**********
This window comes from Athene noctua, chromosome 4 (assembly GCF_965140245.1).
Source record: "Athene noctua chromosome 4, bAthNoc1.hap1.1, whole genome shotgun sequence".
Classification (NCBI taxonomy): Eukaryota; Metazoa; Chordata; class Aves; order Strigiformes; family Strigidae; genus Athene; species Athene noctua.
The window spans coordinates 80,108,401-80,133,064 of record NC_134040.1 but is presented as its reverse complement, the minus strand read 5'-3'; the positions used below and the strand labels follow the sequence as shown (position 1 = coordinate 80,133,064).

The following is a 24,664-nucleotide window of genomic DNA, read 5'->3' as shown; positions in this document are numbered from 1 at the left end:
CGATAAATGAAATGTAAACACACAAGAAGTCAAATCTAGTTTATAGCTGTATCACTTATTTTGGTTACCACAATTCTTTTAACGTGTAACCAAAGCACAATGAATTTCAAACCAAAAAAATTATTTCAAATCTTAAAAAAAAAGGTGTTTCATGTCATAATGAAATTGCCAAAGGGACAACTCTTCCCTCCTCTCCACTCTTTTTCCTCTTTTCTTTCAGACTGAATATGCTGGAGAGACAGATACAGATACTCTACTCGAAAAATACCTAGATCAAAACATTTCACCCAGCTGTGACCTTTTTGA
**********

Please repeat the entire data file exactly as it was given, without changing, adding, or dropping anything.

This window comes from Athene noctua, chromosome 4 (assembly GCF_965140245.1).
Source record: "Athene noctua chromosome 4, bAthNoc1.hap1.1, whole genome shotgun sequence".
Classification (NCBI taxonomy): Eukaryota; Metazoa; Chordata; class Aves; order Strigiformes; family Strigidae; genus Athene; species Athene noctua.
The window spans coordinates 80,108,401-80,133,064 of record NC_134040.1 but is presented as its reverse complement, the minus strand read 5'-3'; the positions used below and the strand labels follow the sequence as shown (position 1 = coordinate 80,133,064).

The following is a 24,664-nucleotide window of genomic DNA, read 5'->3' as shown; positions in this document are numbered from 1 at the left end:
CGATAAATGAAATGTAAACACACAAGAAGTCAAATCTAGTTTATAGCTGTATCACTTATTTTGGTTACCACAATTCTTTTAACGTGTAACCAAAGCACAATGAATTTCAAACCAAAAAAATTATTTCAAATCTTAAAAAAAAAGGTGTTTCATGTCATAATGAAATTGCCAAAGGGACAACTCTTCCCTCCTCTCCACTCTTTTTCCTCTTTTCTTTCAGACTGAATATGCTGGAGAGACAGATACAGATACTCTACTCGAAAAATACCTAGATCAAAACATTTCACCCAGCTGTGACCTTTTTGA